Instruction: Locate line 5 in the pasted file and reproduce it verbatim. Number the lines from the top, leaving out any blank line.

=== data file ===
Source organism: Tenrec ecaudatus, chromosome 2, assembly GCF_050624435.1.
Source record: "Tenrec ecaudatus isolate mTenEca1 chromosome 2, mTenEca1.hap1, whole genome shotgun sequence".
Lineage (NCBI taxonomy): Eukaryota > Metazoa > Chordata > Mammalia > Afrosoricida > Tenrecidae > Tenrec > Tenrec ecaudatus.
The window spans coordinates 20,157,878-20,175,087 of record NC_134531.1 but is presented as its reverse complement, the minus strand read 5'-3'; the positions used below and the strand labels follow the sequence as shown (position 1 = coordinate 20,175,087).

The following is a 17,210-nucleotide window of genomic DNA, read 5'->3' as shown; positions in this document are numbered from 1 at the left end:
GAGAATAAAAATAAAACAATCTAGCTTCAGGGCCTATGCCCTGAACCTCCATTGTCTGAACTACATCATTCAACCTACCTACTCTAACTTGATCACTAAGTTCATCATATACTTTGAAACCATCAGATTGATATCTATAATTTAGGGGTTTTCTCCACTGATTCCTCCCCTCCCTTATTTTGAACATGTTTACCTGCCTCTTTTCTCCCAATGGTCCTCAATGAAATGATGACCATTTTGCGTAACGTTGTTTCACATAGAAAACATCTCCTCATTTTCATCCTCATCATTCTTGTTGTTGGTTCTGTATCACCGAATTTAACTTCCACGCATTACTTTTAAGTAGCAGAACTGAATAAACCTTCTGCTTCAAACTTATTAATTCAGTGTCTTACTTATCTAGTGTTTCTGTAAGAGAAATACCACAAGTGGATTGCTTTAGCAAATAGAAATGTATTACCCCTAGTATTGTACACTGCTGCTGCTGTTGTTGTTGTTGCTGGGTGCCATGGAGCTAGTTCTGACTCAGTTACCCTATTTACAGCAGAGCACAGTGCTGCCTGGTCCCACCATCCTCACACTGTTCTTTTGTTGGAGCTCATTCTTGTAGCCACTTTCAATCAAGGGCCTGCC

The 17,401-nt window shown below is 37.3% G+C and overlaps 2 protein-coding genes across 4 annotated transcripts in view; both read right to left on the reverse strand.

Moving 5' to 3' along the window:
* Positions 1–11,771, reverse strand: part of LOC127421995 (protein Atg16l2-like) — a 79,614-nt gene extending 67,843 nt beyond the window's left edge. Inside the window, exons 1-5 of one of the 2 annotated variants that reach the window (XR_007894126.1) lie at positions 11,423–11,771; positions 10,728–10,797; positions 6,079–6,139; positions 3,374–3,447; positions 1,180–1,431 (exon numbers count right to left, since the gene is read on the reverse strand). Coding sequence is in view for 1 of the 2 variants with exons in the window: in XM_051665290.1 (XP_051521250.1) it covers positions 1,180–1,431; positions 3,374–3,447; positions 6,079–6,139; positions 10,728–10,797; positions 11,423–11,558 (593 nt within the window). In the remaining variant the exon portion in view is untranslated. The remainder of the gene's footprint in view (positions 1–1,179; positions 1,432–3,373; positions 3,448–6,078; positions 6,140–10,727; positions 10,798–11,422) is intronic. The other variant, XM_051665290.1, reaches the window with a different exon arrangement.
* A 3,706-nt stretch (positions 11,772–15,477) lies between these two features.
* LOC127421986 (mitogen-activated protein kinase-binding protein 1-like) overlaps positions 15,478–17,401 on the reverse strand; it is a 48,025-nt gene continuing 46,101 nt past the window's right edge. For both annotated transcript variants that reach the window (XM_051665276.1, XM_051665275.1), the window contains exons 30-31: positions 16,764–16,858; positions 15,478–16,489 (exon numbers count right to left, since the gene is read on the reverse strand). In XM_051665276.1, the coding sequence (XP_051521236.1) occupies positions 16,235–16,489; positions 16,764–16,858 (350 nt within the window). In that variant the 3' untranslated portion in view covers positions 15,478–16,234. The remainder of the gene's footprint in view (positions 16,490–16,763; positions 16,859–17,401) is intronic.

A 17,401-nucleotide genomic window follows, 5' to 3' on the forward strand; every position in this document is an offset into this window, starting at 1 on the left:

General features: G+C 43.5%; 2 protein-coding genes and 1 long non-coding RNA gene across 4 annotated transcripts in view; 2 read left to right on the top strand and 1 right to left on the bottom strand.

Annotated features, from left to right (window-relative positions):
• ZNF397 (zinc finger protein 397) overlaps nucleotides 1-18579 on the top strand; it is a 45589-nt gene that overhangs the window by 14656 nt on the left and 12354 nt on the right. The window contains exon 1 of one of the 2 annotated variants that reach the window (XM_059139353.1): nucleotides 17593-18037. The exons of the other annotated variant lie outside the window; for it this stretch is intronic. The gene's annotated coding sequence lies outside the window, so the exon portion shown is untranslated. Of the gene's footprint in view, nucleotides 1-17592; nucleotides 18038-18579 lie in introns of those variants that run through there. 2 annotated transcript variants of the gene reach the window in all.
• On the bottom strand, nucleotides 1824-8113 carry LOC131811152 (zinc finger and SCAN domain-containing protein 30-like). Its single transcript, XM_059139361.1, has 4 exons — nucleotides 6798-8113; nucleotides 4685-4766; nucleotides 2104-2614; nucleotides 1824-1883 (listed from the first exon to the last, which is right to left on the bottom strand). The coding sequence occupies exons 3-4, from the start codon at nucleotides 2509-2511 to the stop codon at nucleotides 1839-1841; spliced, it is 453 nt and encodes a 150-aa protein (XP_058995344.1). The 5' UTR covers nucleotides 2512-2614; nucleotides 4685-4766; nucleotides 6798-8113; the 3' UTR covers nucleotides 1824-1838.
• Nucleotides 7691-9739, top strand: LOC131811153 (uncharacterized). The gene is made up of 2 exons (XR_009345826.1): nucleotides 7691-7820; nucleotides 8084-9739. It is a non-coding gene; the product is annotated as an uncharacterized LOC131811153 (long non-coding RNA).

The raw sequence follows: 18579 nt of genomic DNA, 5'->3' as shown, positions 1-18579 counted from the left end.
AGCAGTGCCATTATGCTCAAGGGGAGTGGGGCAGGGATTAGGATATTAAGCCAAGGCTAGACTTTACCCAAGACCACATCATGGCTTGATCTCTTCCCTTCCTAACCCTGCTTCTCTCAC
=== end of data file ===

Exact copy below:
The following is a 17,210-nucleotide window of genomic DNA, read 5'->3' as shown; positions in this document are numbered from 1 at the left end: